Tampa Electric’s plans to build a solar farm on three unconnected parcels around the historic Chicora community in southwest Polk will be downsized, the Polk County Commission voted 3-1 Tuesday.
The proposal is the latest in a series of approved and planned solar energy facilities TECO is planning in Polk and adjacent counties to increase its renewable energy portfolio.
However, a roomful of Chicora residents compared the collection of parcels wrapping around groups of rural homesites to an anaconda suffocating its prey.
They questioned how compatible the solar farm—even if it is buffered as proposed—would be when it lies across many residents’ back fences.
Residents said they favor solar power, but wanted it to be located farther from their homes.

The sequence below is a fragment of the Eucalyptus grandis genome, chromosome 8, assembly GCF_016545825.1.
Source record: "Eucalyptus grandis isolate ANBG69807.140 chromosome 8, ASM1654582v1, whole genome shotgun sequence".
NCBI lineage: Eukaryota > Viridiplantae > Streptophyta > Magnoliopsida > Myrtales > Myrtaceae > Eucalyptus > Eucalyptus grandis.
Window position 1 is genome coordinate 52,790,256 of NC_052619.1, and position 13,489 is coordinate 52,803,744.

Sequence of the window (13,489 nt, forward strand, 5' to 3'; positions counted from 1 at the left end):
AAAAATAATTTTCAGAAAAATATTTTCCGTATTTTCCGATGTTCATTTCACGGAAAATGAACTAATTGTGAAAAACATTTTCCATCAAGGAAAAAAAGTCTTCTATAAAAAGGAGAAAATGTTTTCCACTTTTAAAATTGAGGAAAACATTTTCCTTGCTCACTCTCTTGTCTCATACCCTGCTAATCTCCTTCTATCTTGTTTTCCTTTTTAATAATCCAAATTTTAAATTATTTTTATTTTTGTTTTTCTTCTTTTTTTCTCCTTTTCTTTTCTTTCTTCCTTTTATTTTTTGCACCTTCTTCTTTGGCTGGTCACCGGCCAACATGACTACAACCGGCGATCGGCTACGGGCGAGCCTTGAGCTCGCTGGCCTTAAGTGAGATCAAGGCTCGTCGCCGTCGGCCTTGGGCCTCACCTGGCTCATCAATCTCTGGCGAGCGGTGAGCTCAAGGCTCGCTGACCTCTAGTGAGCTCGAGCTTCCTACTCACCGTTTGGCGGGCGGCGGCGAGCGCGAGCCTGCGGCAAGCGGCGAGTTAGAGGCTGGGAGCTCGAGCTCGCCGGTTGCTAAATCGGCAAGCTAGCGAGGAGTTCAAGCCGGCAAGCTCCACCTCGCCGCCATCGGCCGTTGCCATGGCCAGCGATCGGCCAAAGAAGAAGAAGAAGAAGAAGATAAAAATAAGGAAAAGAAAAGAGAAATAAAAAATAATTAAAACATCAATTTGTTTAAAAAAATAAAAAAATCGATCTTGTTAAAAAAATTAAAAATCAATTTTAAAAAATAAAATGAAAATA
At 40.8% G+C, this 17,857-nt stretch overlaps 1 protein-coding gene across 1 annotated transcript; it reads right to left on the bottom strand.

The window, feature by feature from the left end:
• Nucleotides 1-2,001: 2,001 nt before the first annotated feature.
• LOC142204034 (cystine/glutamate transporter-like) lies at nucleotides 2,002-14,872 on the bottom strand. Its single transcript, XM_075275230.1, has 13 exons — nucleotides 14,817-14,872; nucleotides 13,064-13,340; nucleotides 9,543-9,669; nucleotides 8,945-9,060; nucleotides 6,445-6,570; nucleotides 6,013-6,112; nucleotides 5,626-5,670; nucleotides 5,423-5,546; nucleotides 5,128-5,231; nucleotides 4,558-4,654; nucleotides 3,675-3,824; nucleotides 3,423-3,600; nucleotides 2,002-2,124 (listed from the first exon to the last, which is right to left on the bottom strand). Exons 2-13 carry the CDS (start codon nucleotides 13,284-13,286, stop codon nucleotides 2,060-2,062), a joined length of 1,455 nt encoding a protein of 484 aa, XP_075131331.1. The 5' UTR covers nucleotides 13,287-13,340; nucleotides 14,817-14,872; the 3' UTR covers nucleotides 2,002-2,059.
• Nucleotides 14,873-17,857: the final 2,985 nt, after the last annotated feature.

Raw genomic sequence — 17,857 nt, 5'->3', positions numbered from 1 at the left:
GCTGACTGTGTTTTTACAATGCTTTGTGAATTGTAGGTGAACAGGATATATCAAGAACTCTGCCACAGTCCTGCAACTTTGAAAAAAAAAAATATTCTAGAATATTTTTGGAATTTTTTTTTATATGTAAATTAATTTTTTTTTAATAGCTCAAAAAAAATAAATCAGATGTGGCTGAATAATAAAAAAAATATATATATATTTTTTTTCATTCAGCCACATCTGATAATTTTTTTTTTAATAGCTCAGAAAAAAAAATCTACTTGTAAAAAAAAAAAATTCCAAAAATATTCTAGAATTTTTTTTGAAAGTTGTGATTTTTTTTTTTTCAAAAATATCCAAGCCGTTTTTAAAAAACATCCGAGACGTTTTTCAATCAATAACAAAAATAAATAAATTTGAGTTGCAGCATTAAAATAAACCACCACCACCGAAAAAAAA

The compromise commissioners agreed to will eliminate the sections of the solar farms closest to homes and in the middle of Chicora, leaving the sites south of Albritton Road and northeast of the South Prong of the Alafia River. Commissioner John Hall’s dissenting vote came after he said he thought the entire project was incompatible with the community.
TECO officials could not tell commissioners Tuesday whether the reduction in the size of the solar farm will affect the project’s viability.
They said they selected sites based on its proximity to power lines and the developability of the property, which rules out a lot of slime ponds and other mined lands in the area.
TECO officials also earlier told Polk officials that they are scaling the solar farms to a size that requires only local planning review and does not trigger a more extensive review of the Florida Power Plant Siting Act.
Solar farms have been previously approved in a number of locations in the Lakeland and Bartow areas and in Fort Green. More applications are pending the Bartow-Mulberry area.